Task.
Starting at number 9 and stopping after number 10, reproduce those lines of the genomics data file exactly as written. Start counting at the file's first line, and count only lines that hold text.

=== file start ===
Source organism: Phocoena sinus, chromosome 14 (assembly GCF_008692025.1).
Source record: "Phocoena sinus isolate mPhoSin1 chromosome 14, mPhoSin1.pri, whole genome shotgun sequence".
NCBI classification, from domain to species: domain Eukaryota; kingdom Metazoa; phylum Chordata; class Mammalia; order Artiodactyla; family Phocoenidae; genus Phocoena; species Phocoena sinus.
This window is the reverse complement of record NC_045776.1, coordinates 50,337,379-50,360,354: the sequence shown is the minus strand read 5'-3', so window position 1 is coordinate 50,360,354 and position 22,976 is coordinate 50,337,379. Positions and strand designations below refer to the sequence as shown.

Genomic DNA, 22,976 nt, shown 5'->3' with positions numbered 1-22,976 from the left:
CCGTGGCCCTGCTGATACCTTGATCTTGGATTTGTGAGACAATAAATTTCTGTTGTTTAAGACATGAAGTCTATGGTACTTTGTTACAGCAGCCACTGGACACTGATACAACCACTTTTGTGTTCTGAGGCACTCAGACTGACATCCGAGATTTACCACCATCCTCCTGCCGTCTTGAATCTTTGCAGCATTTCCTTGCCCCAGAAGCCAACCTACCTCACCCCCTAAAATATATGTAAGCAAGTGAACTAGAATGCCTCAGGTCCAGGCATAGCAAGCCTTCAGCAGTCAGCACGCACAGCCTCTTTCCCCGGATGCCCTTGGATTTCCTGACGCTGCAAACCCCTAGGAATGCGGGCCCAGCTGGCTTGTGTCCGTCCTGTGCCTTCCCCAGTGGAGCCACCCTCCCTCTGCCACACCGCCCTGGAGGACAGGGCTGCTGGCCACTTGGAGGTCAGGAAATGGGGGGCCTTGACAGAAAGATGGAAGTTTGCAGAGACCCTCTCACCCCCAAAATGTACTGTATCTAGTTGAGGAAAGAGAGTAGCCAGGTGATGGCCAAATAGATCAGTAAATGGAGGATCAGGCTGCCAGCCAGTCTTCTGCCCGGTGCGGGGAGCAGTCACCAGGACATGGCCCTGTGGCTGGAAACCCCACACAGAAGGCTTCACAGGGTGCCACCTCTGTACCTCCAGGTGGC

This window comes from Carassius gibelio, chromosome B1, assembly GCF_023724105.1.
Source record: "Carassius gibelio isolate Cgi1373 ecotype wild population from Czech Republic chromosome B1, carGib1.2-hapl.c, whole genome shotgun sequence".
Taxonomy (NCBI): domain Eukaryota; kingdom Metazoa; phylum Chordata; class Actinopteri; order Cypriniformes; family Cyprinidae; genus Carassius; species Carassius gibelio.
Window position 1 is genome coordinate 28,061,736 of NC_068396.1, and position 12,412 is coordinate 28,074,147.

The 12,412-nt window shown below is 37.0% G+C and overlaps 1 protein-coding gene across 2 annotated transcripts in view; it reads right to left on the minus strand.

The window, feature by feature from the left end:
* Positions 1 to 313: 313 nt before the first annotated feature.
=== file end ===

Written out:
Taxonomy (NCBI): domain Eukaryota; kingdom Metazoa; phylum Chordata; class Actinopteri; order Cypriniformes; family Cyprinidae; genus Carassius; species Carassius gibelio.
Window position 1 is genome coordinate 28,061,736 of NC_068396.1, and position 12,412 is coordinate 28,074,147.